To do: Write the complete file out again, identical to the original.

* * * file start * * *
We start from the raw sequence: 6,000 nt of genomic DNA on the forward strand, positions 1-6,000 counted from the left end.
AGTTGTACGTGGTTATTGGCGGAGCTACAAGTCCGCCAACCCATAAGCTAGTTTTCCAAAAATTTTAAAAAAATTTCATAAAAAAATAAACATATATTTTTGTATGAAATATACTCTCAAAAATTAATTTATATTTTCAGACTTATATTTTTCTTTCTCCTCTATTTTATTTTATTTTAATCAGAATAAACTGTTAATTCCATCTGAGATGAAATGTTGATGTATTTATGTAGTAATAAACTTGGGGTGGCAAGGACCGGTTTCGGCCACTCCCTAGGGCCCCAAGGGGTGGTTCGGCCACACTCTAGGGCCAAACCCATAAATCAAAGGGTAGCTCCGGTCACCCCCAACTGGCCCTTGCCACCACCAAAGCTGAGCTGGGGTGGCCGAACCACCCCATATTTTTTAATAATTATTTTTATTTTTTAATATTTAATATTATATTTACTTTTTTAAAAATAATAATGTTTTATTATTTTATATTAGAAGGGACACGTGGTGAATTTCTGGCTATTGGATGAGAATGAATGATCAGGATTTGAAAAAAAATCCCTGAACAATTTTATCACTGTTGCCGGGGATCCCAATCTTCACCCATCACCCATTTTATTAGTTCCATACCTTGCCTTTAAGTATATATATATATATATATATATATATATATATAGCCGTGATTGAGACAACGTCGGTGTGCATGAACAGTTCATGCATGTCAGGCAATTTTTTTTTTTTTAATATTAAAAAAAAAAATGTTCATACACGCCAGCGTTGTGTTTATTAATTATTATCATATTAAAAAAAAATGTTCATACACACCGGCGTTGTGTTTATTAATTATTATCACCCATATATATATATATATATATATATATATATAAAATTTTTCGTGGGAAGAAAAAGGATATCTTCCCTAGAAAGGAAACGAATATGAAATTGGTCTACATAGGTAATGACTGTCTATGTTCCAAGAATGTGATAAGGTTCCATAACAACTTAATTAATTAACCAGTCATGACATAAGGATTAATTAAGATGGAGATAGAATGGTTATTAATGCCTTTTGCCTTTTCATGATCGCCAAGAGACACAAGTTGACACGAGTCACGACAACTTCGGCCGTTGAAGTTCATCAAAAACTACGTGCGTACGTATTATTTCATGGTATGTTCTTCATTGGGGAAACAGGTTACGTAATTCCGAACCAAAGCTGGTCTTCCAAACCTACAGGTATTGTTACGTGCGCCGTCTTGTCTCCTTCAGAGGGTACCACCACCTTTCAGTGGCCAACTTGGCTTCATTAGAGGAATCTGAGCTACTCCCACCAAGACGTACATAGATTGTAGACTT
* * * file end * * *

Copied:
We start from the raw sequence: 6,000 nt of genomic DNA on the forward strand, positions 1-6,000 counted from the left end.
AGTTGTACGTGGTTATTGGCGGAGCTACAAGTCCGCCAACCCATAAGCTAGTTTTCCAAAAATTTTAAAAAAATTTCATAAAAAAATAAACATATATTTTTGTATGAAATATACTCTCAAAAATTAATTTATATTTTCAGACTTATATTTTTCTTTCTCCTCTATTTTATTTTATTTTAATCAGAATAAACTGTTAATTCCATCTGAGATGAAATGTTGATGTATTTATGTAGTAATAAACTTGGGGTGGCAAGGACCGGTTTCGGCCACTCCCTAGGGCCCCAAGGGGTGGTTCGGCCACACTCTAGGGCCAAACCCATAAATCAAAGGGTAGCTCCGGTCACCCCCAACTGGCCCTTGCCACCACCAAAGCTGAGCTGGGGTGGCCGAACCACCCCATATTTTTTAATAATTATTTTTATTTTTTAATATTTAATATTATATTTACTTTTTTAAAAATAATAATGTTTTATTATTTTATATTAGAAGGGACACGTGGTGAATTTCTGGCTATTGGATGAGAATGAATGATCAGGATTTGAAAAAAAATCCCTGAACAATTTTATCACTGTTGCCGGGGATCCCAATCTTCACCCATCACCCATTTTATTAGTTCCATACCTTGCCTTTAAGTATATATATATATATATATATATATATATATATAGCCGTGATTGAGACAACGTCGGTGTGCATGAACAGTTCATGCATGTCAGGCAATTTTTTTTTTTTTAATATTAAAAAAAAAAATGTTCATACACGCCAGCGTTGTGTTTATTAATTATTATCATATTAAAAAAAAATGTTCATACACACCGGCGTTGTGTTTATTAATTATTATCACCCATATATATATATATATATATATATATATATAAAATTTTTCGTGGGAAGAAAAAGGATATCTTCCCTAGAAAGGAAACGAATATGAAATTGGTCTACATAGGTAATGACTGTCTATGTTCCAAGAATGTGATAAGGTTCCATAACAACTTAATTAATTAACCAGTCATGACATAAGGATTAATTAAGATGGAGATAGAATGGTTATTAATGCCTTTTGCCTTTTCATGATCGCCAAGAGACACAAGTTGACACGAGTCACGACAACTTCGGCCGTTGAAGTTCATCAAAAACTACGTGCGTACGTATTATTTCATGGTATGTTCTTCATTGGGGAAACAGGTTACGTAATTCCGAACCAAAGCTGGTCTTCCAAACCTACAGGTATTGTTACGTGCGCCGTCTTGTCTCCTTCAGAGGGTACCACCACCTTTCAGTGGCCAACTTGGCTTCATTAGAGGAATCTGAGCTACTCCCACCAAGACGTACATAGATTGTAGACTT